Economists believe that money is the root of all evil -- just kidding -- money is the root of spending. Since money has no real interest associated with it -- its main purpose is for spending. Unless prices are falling it does not make a good saving device. In the long-run this money will eventually raise spending. A large injection of money will eventually increase spending at a much faster pace than supply can respond and the difference is inflation. Now this is getting to be as much fun as a colonoscopy. Right?
So it is appropriate to worry that today's government deficits could lead to higher long-term inflation. But many just shrug their shoulders. Why should we care so much about high and rising inflation? There are a lot of answers to this question but the one I want to focus on today is the bout between inflation (Black Trunks) and unemployment (White Trunks). Let's face it -- very few leaders are going to say openly and repeatedly that they want to focus on inflation stability when so many people are unemployed in the USA. Most of these leaders base this PREFERENCE on a so-called TRADE-OFF BETWEEN INFLATION AND UNEMPLOYMENT. Any policy that would reduce inflation today, according to this trade-off, will reduce the growth of spending, reduce the rate of inflation and raise the number of people unemployed. So -- if you are worried about inflation and you activate a policy to reduce it, then you must "pay for it" with fewer jobs and employment. This is not the stuff of reelection.
Did this piece of trade-off economics come down from on high? Not really. In fact, while the trade-off might exist at times, there are also plenty of times in recent USA history when policy was able to reduce both the inflation and the unemployment rate. There have also been some times when both inflation and unemployment rose. Hmmmm -- so much for a reliable and predictable tradeoff.
What causes the inflation/unemployment tradeoff to vanish at times? Answer -- an active supply-side. The trade-off is totally spending or demand based. But surely the expectations and behaviors of firms matter as they decide how much to produce and at what price to sell. Of course expected demand for computers is important to Dell -- but also of importance to Dell and its competitors is the expected wage, the price of commodity inputs, the level of productivity, tax on healthcare, and many other supply-side factors. Notice that any factor -- policy induced or otherwise -- that will have the impact of increasing business productivity and confidence relative to their business costs will have the interesting effect of reducing the cost per unit produced -- allowing them to produce more without raising prices markedly. Viola. Supply can make the trade-off disappear.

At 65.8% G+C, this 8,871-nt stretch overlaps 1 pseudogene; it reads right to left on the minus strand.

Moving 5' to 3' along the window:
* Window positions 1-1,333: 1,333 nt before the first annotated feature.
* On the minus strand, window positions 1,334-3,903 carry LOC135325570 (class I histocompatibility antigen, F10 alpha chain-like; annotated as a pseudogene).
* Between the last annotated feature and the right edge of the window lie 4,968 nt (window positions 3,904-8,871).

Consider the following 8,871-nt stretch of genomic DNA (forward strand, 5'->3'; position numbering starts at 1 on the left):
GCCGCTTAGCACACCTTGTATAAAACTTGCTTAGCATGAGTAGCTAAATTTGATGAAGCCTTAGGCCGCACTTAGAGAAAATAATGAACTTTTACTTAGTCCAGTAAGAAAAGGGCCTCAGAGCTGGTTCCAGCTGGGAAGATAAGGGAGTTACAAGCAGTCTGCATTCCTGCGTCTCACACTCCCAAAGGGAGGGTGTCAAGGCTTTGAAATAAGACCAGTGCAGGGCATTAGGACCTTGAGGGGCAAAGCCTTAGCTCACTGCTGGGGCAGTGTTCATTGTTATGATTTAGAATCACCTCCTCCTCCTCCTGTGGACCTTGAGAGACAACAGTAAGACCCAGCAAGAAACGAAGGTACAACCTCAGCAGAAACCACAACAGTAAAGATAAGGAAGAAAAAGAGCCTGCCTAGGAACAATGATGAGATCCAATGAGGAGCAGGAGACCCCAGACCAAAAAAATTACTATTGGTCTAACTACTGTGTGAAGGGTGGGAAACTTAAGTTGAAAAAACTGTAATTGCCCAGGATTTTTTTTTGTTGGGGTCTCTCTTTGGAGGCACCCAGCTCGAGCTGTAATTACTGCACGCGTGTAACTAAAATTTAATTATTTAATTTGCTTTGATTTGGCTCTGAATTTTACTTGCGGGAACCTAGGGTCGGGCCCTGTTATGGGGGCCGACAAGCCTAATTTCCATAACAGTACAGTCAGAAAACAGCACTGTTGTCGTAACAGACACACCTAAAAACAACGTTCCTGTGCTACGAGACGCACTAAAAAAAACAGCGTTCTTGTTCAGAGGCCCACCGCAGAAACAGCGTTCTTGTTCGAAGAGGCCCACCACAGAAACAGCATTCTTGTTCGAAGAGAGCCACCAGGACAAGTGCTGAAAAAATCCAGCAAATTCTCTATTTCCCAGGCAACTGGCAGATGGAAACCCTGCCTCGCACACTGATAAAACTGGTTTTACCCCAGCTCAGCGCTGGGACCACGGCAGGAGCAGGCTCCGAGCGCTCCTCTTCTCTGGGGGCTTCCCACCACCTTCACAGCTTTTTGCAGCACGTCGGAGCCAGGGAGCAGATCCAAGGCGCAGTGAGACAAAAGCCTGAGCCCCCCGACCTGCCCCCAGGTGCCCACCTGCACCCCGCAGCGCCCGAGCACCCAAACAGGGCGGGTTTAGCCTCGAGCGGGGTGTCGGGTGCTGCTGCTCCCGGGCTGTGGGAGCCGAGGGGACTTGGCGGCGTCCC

Did you ever believe that an economist would say "you can have your cake and eat it too?" But that is the magic of supply-side economics and supply-side policy. Right now we are faced with policy choices with huge implications. Monetizing the government deficits will have a predictable trade-off that could lead to high and rising inflation. But we have other choices. We know that firms are the ones who create the jobs. It seems very sensible to me that part of our policy arsenal should be devoted to finding ways for them to be permanently more competitive, especially if this frees us from undesirable trade-offs and lets us have our cake and eat it too.
One more point about supply. Letting inflation rise in the next couple of years as we use demand remedies to increase demand and employment is a very risky policy. If the increases in ACTUAL inflation causes a rise in EXPECTED future inflation, then the result will be an adverse supply shift as business costs rise faster than productivity. That will lead to higher unemployment and inflation. The trade-off is a very tricky theory to use. There is a lot more to say on this topic but I think I will leave it right here for the time and see if you post any comments.